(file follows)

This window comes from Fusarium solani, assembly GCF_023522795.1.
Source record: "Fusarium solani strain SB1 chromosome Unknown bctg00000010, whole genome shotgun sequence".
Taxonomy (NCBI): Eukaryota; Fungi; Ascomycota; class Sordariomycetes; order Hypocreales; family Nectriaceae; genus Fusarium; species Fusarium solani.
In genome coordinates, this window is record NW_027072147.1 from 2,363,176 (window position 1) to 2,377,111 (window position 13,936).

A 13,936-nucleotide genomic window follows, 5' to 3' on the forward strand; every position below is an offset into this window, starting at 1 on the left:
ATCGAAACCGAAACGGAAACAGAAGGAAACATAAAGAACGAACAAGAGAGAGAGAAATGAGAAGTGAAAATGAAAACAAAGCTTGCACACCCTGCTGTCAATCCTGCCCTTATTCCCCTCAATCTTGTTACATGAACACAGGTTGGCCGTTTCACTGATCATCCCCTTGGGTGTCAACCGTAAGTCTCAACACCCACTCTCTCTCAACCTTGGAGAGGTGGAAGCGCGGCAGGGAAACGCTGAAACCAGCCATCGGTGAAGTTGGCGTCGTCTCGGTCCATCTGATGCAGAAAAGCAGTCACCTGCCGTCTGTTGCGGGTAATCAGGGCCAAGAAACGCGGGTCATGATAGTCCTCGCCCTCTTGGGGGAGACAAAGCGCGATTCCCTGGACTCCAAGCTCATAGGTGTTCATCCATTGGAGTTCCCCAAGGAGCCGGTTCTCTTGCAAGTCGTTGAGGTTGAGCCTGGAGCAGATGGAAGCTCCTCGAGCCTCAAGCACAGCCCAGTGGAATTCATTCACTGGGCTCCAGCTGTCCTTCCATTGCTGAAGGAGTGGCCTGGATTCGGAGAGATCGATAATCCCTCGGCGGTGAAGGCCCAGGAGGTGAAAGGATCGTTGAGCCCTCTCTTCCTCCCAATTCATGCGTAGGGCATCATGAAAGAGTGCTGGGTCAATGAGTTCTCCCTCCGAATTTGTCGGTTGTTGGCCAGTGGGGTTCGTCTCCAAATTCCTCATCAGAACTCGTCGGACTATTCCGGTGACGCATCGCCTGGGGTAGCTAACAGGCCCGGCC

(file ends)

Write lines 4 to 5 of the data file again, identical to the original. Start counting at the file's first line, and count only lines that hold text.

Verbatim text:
In genome coordinates, this window is record NW_027072147.1 from 2,363,176 (window position 1) to 2,377,111 (window position 13,936).

A 13,936-nucleotide genomic window follows, 5' to 3' on the forward strand; every position below is an offset into this window, starting at 1 on the left: